Benedict Cumberbatch Takes A Shower In Star Trek Into Darkness Deleted Scene

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After the release of Star Trek Into Darkness last weekend, there was some controversy over the (somewhat) gratuitous scene featuring Dr. Carol Marcus (Alice Eve) in her underwear. While the scene was brief, the biggest sin against her character wasn’t the underwear flash, but rather her character being completely underwritten. Over the weekend, screenwriter Damon Lindelof tweeted an apology about the short scene.

While director J.J. Abrams was making the rounds on late night talk shows promoting the Star Trek sequel film, he offered up a chance to even the score, or trade off objectifying scenes. Abrams introduced a deleted scene above from Star Trek Into Darkness on the late night cable talk show Conan that featured a bare-chested John Harrison (Benedict Cumberbatch) menacingly taking a shower on the U.S.S. Enterprise after Captain Kirk, Mr. Spock, and Uhura captured him on the Klingon planet of Kronos.


Star Trek: The Middle School Musical

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There’s nothing cuter than watching a middle school musical version of Star Trek. Rhett & Link created a new YouTube video called “Star Trek: The Middle School Musical” that features middle school students “boldly going where no one has gone before”…with musical numbers. It’s very reminiscent of the type of stage plays the Max Fischer Players would put on in Wes Anderson’s 1998 film Rushmore.

This Star Trek parody is hilarious and charming. It’s great to see kids get into the original Star Trek. The video’s production value is sharp, even though it tries to look cheap and DIY. They even figured out a clever way to “beam” onto planets during the musical.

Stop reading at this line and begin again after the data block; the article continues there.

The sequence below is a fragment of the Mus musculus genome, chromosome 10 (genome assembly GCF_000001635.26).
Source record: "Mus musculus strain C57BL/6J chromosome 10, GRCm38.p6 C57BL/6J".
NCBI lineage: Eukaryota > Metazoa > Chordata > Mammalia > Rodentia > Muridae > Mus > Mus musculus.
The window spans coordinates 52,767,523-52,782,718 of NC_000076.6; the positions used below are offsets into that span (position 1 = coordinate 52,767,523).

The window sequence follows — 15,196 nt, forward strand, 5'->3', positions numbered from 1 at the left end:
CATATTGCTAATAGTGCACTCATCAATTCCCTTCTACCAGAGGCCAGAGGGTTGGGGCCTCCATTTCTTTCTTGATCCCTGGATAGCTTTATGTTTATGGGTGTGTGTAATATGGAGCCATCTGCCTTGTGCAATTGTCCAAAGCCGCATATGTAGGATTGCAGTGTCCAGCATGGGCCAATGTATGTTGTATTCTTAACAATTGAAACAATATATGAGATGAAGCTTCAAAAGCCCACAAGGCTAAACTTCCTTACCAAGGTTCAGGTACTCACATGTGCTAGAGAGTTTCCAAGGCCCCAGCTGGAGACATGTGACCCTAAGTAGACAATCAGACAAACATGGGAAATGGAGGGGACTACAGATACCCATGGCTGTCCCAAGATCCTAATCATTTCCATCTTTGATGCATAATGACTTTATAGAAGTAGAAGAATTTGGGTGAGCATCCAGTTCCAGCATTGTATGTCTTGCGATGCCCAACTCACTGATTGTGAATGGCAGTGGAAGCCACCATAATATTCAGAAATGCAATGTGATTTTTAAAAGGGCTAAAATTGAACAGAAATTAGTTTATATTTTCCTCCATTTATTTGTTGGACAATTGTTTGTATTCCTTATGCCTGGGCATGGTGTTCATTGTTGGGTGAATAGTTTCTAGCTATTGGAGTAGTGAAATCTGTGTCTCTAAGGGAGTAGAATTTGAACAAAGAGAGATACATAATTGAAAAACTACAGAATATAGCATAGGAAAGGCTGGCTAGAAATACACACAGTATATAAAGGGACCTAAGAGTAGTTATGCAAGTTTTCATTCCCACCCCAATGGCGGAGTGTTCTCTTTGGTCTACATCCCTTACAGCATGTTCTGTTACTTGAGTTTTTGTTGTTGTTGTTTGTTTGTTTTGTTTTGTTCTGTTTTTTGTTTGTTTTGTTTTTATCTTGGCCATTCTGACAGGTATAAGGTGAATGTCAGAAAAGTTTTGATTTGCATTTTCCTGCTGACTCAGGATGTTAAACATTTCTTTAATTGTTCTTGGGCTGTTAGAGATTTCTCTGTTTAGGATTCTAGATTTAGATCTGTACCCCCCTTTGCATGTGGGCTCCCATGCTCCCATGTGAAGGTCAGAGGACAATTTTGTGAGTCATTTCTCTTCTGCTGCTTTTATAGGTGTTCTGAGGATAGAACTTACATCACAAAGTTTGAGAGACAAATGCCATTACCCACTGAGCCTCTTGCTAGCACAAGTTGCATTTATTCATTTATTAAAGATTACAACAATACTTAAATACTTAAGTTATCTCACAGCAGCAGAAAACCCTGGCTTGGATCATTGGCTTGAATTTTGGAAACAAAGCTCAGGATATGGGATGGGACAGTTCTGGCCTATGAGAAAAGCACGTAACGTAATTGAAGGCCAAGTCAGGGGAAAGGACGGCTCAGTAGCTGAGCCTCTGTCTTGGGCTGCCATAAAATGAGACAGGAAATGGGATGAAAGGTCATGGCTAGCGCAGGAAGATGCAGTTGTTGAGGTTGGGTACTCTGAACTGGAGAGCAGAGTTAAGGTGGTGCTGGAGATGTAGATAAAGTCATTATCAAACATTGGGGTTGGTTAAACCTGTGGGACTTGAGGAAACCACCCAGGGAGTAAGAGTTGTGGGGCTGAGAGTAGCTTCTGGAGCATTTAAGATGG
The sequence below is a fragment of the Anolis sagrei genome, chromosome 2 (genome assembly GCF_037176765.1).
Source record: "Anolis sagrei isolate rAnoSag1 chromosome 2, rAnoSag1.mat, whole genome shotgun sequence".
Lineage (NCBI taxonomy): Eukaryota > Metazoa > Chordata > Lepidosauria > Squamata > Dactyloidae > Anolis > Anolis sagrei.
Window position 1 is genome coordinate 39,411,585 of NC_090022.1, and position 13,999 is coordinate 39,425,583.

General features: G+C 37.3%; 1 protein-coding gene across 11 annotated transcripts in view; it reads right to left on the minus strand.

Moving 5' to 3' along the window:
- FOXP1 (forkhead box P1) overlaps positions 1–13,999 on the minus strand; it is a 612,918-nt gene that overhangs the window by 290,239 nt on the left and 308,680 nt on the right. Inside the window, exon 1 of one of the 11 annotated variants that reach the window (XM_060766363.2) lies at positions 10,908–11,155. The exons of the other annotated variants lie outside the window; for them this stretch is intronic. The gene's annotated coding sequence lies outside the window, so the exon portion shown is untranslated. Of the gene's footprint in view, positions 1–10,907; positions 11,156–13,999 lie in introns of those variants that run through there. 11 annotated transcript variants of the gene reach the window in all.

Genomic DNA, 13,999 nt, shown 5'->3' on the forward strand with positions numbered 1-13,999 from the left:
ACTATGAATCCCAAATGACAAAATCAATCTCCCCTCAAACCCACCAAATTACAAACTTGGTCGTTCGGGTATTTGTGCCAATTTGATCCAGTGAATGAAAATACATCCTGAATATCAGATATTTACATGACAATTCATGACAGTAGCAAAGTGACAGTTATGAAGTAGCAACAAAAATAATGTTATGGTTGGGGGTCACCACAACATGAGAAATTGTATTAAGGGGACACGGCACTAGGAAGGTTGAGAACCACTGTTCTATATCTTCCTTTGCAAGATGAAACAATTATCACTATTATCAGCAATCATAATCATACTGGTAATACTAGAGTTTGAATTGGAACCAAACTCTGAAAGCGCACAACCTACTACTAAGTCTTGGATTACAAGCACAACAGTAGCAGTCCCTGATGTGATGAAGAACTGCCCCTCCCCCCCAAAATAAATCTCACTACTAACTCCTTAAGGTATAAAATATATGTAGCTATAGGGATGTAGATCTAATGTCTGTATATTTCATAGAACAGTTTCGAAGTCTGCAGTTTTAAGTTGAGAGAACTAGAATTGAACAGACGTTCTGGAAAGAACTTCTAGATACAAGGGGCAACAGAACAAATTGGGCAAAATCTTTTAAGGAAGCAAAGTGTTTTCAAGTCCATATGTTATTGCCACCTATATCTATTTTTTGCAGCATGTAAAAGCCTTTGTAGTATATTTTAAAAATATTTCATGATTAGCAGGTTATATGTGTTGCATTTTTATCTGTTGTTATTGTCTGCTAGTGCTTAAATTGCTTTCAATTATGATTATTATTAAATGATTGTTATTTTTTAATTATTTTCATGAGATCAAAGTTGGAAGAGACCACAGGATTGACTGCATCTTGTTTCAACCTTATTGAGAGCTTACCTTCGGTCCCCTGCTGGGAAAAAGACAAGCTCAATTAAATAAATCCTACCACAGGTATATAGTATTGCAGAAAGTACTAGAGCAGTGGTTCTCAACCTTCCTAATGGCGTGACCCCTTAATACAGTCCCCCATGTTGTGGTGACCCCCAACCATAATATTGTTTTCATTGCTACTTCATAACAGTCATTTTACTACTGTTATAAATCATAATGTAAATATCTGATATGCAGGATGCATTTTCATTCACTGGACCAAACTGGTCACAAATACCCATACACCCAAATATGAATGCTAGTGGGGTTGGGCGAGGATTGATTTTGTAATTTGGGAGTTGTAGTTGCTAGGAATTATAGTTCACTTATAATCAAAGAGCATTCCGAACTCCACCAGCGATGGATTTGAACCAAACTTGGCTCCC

Paypal Co-Founder Says Movies Like James Cameron’s Avatar Hurt The Tech Industry

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NeytiriCinema can often be a reflection of society. It can inform audiences of the troubles, pitfalls, and social issues in contemporary history in an entertaining and thoughtful way. Cinema can also be a vision of the future. Well-made science fiction movies can offer audiences both conceits. Films like The Matrix and Avatar can serve as warnings to humanity that we may become too dependent on technology, whereas movies like Star Trek can expand the role of technology in society.

Co-founder of PayPal, Facebook early investor, and billionaire Peter Thiel has denounced Hollywood for making movies that subscribe to the idea of technology as evil and dangerous. As reported in THR, Thiel told a sold-out audience at the Milken Institute Global Conference in Beverly Hills that sci-fi movies like The Matrix and Avatar contribute to the high-tech industry’s “deceleration” and make technological innovation seem “destructive and dysfunctional.” He added that it will be a “very good sign” when Hollywood stops making movies about horrifying and alarming new technologies.

Thiel praised Star Trek for the role of technology in its vision of the future, stating that “communicators and tablets used by the characters in that old show about the distant future are already a reality.” But The Matrix didn’t hamper technological innovation, but rather embodies it. The filmmaking technology the Wachowskis used in 1999 to make The Matrix was used in countless films thereafter. Ten years later, James Cameron revolutionized science fiction again with Avatar in 2009. In fact, most of Cameron’s films have pushed technological boundaries forward, especially his films in the last two decades or so.

Where movies like The Matrix or Avatar portray the dangers of unchecked technological innovation, it’s because those issues are complex and do have a negative potential as well as a positive one. Thiel’s comments just seem like a cheap shot.


Peter Weller Defends J.J. Abrams’ Star Trek

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Admiral Alexander Marcus